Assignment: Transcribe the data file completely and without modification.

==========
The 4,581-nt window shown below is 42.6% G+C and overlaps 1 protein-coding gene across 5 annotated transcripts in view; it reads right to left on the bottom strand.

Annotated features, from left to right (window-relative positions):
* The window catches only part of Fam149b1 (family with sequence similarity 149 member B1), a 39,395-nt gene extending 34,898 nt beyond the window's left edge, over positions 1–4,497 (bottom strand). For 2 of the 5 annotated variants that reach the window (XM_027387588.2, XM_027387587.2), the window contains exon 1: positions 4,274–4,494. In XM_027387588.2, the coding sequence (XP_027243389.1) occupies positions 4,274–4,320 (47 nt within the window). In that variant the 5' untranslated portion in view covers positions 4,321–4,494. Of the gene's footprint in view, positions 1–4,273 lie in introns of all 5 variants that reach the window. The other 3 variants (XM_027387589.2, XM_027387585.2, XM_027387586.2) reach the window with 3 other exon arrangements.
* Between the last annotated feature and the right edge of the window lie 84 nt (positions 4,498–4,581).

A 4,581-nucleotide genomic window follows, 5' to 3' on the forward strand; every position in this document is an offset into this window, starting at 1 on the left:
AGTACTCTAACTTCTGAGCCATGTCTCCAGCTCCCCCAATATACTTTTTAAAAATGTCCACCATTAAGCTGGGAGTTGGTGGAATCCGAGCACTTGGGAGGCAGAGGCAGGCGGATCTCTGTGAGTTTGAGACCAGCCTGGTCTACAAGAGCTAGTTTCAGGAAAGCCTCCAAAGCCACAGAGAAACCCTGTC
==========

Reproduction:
The 4,581-nt window shown below is 42.6% G+C and overlaps 1 protein-coding gene across 5 annotated transcripts in view; it reads right to left on the bottom strand.

Annotated features, from left to right (window-relative positions):
* The window catches only part of Fam149b1 (family with sequence similarity 149 member B1), a 39,395-nt gene extending 34,898 nt beyond the window's left edge, over positions 1–4,497 (bottom strand). For 2 of the 5 annotated variants that reach the window (XM_027387588.2, XM_027387587.2), the window contains exon 1: positions 4,274–4,494. In XM_027387588.2, the coding sequence (XP_027243389.1) occupies positions 4,274–4,320 (47 nt within the window). In that variant the 5' untranslated portion in view covers positions 4,321–4,494. Of the gene's footprint in view, positions 1–4,273 lie in introns of all 5 variants that reach the window. The other 3 variants (XM_027387589.2, XM_027387585.2, XM_027387586.2) reach the window with 3 other exon arrangements.
* Between the last annotated feature and the right edge of the window lie 84 nt (positions 4,498–4,581).

A 4,581-nucleotide genomic window follows, 5' to 3' on the forward strand; every position in this document is an offset into this window, starting at 1 on the left:
AGTACTCTAACTTCTGAGCCATGTCTCCAGCTCCCCCAATATACTTTTTAAAAATGTCCACCATTAAGCTGGGAGTTGGTGGAATCCGAGCACTTGGGAGGCAGAGGCAGGCGGATCTCTGTGAGTTTGAGACCAGCCTGGTCTACAAGAGCTAGTTTCAGGAAAGCCTCCAAAGCCACAGAGAAACCCTGTC